A tirade has started world over, following the news by New York Times and Observer that analytics firm, Cambridge Analytica, allegedly harvested data of over 50 million Facebook users to assist President Trump’s 2016 campaign. While Cambridge Analytica maintains that it had worked with Facebook in that period to ensure no breach occurred of Facebook’s terms of service and had provided a signed statement that all private data was deleted, investigations remain underway in the USA and the UK. Several politicians are making hard statements to save face over any potential privacy breach of their citizens, and are promising actions in case any allegation is proved.
But USA and UK apart, the controversy about social media-assisted electioneering may become a pressing concern now in the larger South Asian nations.
Elections & population – India, Pakistan, Bangladesh and Sri Lanka expect to hold their next federal elections between 2018 and 2020. Cambridge Analytica remains an active firm in these countries, and expects to participate in their upcoming elections. Cambridge and its India partner, Oveleno Business Intelligence, worked on Indian elections in the past, and are currently said to be in talks with India’s BJP and Congress for their 2019 campaigns, as well as Sri Lanka’s Rajapaksa and Bangladesh’s Awami League. These nations are home to ~25% of the world’s total population – a huge canvas of data to run simulations on. India has ~250 million Facebook users (~20% of population), higher than USA’s 230 million. Pakistan has ~32 million users (~16% of population), Bangladesh ~28 million (~17% of population) and Sri Lanka ~6 million (~30% of population). Active users apart, this total count of Facebook alone is ~316 million, in comparison to the mere 50 million whose data is at the centre of the current controversy. The incentive remains immense, for Cambridge Analytica or other analytics firms like it to use the sheer quantum of user-data in conjunction with social media networks, especially when these four nations have elections approaching. Irrespective of the fate of Cambridge Analytica eventually in India and elsewhere, there are several firms like it who might be at the centre of the next big controversy.
Oversight lag – What is the regulatory oversight in these countries to ensure that private data from social media is not misused to influence the perceptions of the voting public? And if some breach does occur, how soon can it be caught? While the Information Technology authorities in these countries may show a hard face right now to appease citizens, the truth is the alleged data breach from Facebook occurred way back in 2014, i.e. four years ago. Facebook says it became aware of the breach in 2015. But the issue took another three years to become public? The extent of data lying ransom on social media networks is often unfathomable to the authorities, let alone the users. Else how do breaches occur in the first place and remain undetected for so long? And if it took technologically-advanced countries like USA and UK as many as four years to make this controversy public, imagine how the lag may play out in nations that have historically often seen more corruption-ridden electioneering?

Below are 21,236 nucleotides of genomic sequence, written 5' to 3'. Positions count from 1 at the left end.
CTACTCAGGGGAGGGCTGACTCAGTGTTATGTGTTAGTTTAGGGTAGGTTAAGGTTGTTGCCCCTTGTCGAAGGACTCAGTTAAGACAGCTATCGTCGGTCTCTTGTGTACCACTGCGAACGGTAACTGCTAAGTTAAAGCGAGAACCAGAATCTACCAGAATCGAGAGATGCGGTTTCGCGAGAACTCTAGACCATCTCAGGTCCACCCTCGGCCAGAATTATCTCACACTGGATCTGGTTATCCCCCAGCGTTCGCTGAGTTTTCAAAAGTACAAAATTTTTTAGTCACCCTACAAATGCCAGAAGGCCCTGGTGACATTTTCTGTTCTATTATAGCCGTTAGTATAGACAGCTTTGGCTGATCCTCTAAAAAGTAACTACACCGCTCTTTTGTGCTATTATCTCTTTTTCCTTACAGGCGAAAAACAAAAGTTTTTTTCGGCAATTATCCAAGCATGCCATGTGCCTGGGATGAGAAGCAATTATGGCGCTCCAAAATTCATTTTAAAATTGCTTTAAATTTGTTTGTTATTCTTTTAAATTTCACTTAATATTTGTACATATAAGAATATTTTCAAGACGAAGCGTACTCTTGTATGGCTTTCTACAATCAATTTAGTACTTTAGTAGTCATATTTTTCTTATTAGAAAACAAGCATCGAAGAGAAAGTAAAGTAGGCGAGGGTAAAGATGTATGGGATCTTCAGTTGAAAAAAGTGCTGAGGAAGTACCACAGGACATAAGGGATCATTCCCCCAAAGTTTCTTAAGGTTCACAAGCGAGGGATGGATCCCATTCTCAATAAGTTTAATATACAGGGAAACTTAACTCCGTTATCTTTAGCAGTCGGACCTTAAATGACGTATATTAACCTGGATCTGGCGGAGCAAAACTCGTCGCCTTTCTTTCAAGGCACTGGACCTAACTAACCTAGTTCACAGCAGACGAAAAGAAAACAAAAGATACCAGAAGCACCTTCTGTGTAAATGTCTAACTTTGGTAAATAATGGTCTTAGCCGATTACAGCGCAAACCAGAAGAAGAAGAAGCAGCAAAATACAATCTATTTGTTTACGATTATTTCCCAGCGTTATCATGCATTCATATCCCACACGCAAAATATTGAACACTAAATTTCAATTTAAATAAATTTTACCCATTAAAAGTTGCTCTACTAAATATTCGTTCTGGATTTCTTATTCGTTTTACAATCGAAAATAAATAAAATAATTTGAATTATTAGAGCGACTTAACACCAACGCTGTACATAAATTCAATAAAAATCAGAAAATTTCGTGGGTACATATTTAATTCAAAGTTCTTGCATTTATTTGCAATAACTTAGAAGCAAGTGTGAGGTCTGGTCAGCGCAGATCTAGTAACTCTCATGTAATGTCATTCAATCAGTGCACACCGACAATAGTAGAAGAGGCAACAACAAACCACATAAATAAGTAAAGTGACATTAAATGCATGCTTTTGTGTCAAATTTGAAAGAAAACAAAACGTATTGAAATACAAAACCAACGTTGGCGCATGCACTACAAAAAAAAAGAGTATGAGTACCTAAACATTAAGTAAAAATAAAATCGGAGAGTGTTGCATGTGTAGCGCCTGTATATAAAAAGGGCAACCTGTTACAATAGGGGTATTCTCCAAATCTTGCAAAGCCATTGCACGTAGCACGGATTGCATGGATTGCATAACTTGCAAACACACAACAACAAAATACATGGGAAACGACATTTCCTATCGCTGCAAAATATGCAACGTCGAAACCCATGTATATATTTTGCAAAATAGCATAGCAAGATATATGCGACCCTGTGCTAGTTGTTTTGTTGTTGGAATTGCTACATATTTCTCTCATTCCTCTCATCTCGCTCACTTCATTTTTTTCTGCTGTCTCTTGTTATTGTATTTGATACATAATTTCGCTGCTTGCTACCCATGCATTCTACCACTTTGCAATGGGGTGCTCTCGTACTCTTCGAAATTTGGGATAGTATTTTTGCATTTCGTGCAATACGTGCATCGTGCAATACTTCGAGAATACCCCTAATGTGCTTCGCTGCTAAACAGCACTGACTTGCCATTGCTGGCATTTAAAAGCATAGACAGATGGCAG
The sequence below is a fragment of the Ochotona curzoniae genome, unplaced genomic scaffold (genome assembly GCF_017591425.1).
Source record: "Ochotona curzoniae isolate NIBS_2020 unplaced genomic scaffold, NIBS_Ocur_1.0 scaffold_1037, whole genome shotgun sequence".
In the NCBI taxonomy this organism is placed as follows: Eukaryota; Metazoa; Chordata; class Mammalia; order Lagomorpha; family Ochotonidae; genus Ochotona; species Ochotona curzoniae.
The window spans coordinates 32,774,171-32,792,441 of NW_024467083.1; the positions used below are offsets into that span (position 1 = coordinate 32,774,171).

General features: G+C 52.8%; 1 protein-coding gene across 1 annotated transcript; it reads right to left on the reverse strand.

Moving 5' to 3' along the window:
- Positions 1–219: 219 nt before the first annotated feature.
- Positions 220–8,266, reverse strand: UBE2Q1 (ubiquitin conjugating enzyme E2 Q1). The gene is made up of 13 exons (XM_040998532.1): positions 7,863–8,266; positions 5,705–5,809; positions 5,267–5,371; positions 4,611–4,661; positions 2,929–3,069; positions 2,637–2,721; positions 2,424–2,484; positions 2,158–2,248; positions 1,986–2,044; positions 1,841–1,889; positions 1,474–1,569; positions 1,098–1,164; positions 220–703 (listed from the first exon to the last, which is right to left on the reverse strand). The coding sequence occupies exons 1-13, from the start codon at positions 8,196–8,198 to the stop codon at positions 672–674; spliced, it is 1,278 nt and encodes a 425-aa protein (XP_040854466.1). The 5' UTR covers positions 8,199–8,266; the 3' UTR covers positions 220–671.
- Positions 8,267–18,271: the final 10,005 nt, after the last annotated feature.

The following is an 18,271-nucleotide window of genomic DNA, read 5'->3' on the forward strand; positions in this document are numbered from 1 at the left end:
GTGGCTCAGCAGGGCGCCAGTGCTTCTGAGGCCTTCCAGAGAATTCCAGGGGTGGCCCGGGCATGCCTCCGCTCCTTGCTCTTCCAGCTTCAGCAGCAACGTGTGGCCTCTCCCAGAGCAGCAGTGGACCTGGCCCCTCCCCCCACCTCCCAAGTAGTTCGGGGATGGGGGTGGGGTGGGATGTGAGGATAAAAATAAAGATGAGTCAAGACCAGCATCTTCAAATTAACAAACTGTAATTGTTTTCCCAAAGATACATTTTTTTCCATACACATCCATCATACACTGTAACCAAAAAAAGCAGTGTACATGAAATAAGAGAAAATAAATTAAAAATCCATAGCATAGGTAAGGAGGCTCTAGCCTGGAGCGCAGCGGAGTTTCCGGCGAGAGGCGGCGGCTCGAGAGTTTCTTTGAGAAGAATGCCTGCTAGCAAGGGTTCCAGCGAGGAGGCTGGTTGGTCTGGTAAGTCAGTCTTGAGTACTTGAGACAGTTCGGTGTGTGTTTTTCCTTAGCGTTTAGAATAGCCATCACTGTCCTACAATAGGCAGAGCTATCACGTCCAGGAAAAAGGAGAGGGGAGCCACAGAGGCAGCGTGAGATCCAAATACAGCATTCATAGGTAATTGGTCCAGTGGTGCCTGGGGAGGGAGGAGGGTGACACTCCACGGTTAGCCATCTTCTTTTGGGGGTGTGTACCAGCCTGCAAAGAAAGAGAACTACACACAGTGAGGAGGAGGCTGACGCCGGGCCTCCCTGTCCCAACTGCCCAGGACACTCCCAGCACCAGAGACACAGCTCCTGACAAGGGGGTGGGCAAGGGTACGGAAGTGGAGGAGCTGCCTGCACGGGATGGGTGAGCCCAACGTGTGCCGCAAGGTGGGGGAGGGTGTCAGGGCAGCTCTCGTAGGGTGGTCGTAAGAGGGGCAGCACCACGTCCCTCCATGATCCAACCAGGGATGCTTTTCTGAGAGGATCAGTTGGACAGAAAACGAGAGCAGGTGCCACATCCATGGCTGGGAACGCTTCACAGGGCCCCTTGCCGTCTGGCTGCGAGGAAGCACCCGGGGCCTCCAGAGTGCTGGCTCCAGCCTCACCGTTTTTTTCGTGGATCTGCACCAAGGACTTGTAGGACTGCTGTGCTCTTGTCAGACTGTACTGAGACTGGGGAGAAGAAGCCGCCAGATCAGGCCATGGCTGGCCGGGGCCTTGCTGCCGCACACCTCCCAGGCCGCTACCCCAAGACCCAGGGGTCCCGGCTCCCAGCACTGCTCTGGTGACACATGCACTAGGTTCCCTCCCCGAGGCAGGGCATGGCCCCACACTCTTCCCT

Social media beyond Facebook – While Facebook may have suspended Cambridge Analytica after the data controversy erupted, social media today spans several mediums, not just the Facebook app. In India, Whatsapp has a similar penetration to Facebook. Even Instagram, Twitter and Linkedin are not too far behind either in terms of their penetration vs. Facebook. In Pakistan, while the gap between Facebook and the next two popular platforms is still substantial, they are picking up in popularity. At the same time, local social media networks do not really feature in the South Asian countries, unlike Russia where Odnoklassniki and VKontakte dominate or China where WeZone, Weibo and QChat dominate. The dominance of global social media networks in the South Asian countries housing most of their citizens’ data possibly makes cross-border data compromising instances more susceptible.
Procuring data is as easy as 1-2-3: In the Facebook-Cambridge controversy, the data was collected by an app built by Aleksandr Kogan, a psychology professor at Cambridge. Kogan’s Global Science Research in collaboration with Cambridge Analytica paid users to take a personality test for academic use. This app also collected the information of the users’ friends. A huge pool was built easily and targeted voters with personalized political advertisements. In South Asian countries where an over-supply of software makers abound, putting together such apps is child’s play. Also, while the parties maintain that they obtained data in accordance with the UK Data Protection Act, the truth is that not many users actually realize the extent of private information being made public when they play on such apps on social media, the result being that their entire feed is manufactured.
Deaths during campaigning: Let’s face it – elections in South Asian countries have often been bloody. Do the bloody get even bloodier, as free-to-enter political parties in our multi-party democracies resort to any tactic to gain vote-share when the publicity behind the elections is manufactured? Who takes the blame for such deaths?
As the skeletons in the current controversy tumble out, the question remains of how far the South Asian nations are from blatant manufacturing of voter perceptions? While the information authorities put up a hard face for popular appeasement, the loopholes remain high. The Election Commission in India has worked hard, a reason why exit polls in India are made public only after voting ends. But with each new controversy, its work only starts anew!